The studies showed that the genders of the parents are unimportant to the quality of child-rearing, but that family breakdowns are very harmful to children. Under these grounds, these studies could actually be used to support the homosexual position in that a committed homosexual relationship would be more stable for a child than an unstable heterosexual relationship. Again, these concerns are the same concerns voiced with interracial marriages. Thirty years ago, people were concerned over the psychological effects of interracial parenting on children. Any psychological problems posed to children by having homosexual parents would be imposed by the attitude of the general public, not by the parents. As with interracial marriages, this attitude of the public would change with time. This argument is no reason to deny homosexuals their constitutional rights.
The last argument is that overall society will be damaged if homosexual marriages are allowed. Richard Stengel cites William J. Bennett as saying that same-sex marriages “would do significant long-term social damage” to “society’s most important institution”, and that stretching the definition of marriage would jeopardize an already shaky institution (24). The main argument is based on the fact that marriage is the greatest civilizing agent for young men. Both sides agree to this point, but they disagree on who should be allowed to marry. The argument against homosexual marriage contends that homosexuals can not have committed relationships and remain faithful to one another. That homosexuals maintain some kind of inherent unfaithfulness by the nature of their sexual inclinations is simply not true. Homosexual couples are the same as heterosexual couples in their abilities to remain faithful and committed to one another.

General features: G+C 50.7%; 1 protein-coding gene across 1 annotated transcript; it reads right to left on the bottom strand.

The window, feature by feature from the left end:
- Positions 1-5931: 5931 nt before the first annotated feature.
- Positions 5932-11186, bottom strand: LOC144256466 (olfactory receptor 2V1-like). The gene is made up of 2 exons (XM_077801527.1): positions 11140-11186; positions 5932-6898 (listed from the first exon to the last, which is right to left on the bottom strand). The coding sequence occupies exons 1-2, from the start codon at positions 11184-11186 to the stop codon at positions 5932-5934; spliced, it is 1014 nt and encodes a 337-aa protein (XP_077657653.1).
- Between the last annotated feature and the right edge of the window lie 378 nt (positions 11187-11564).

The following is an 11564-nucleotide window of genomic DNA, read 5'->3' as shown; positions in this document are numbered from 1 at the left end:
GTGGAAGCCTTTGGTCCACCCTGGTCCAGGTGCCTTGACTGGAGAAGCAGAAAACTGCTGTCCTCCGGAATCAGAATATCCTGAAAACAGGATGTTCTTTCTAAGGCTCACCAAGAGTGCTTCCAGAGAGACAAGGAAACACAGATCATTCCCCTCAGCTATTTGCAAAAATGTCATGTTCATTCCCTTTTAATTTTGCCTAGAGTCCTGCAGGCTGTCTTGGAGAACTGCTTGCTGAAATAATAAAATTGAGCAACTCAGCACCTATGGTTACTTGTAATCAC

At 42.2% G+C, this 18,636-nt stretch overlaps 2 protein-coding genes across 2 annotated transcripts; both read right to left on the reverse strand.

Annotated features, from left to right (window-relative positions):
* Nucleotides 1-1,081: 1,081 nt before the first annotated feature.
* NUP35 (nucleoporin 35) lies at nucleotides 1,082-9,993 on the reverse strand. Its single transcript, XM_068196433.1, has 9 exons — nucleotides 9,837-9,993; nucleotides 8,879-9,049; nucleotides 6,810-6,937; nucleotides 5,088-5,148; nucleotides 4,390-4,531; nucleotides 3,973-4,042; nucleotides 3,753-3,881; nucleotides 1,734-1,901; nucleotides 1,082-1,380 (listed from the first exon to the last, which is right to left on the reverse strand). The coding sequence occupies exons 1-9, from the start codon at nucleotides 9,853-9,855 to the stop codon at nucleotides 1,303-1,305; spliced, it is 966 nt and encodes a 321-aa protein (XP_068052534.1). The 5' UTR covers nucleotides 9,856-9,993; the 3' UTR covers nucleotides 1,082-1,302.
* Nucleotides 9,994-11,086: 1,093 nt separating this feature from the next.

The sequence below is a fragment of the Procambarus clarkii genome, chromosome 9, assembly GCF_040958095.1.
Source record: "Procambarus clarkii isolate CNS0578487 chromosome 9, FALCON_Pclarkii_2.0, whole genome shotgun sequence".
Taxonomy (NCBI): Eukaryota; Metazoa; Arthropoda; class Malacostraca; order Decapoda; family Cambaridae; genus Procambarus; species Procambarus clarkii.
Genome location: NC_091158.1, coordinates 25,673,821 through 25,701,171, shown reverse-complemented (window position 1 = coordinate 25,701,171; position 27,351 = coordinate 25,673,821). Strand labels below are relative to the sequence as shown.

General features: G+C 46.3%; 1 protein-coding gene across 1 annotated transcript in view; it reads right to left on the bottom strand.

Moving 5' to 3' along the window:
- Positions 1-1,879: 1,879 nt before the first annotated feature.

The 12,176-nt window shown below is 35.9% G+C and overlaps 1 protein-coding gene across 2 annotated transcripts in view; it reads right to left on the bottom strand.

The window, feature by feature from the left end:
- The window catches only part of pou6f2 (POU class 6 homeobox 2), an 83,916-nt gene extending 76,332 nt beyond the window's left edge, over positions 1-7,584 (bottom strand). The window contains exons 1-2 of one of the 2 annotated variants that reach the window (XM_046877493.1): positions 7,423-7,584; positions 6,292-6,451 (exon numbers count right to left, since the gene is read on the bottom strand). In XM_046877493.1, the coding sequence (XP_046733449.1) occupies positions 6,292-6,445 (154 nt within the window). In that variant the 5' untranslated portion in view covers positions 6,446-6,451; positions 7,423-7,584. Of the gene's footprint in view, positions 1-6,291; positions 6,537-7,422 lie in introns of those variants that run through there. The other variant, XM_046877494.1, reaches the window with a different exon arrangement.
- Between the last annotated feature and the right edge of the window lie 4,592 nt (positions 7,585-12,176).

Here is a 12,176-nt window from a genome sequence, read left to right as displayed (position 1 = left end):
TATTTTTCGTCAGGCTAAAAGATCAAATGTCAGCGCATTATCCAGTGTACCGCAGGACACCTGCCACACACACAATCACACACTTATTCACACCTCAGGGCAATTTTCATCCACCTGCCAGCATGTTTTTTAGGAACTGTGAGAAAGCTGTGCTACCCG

The couples that are so adamantly fighting for their constitutional rights to marry are evidence of stable, committed, homosexual relationships. In an internet article, Homosexual Marriages in Vermont, the following couples and their length of commitment to each other are listed: Stan Baker and Peter Harrigan (20 years), Nina Beck and Stacy Jolles, and Lois Farnham and Holly Puterbaugh (25 years). Other arguments that contend that overall society will be damaged by allowing homosexual marriages are that an increased burden will be placed on society by extending the economic and legal benefits of marriage to homosexual couples, that a vast number of laws and private company policies will have to be addressed and modified, and that the economic burden of all of this will fall on society.
Since Americans were able to handle this burden with the legalization of interracial couples, I think that Americans could handle it now. Those opposed to homosexual marriage need to remember that America liberated itself to obtain freedom not for most men, but for all men. On July 4, 1776, the Declaration of Independence was unanimously signed into place by the thirteen united states of America. This document, while proclaiming the colonies’ freedom from British rule, set down the principles under which America would be founded. It states, “We hold these truths to be self-evident, that all men are created equal, that they are endowed by their Creator with certain unalienable Rights, that among these are Life, Liberty, and the pursuit of Happiness. That to secure these rights, Governments are instituted among Men, deriving their just powers from the consent of the governed.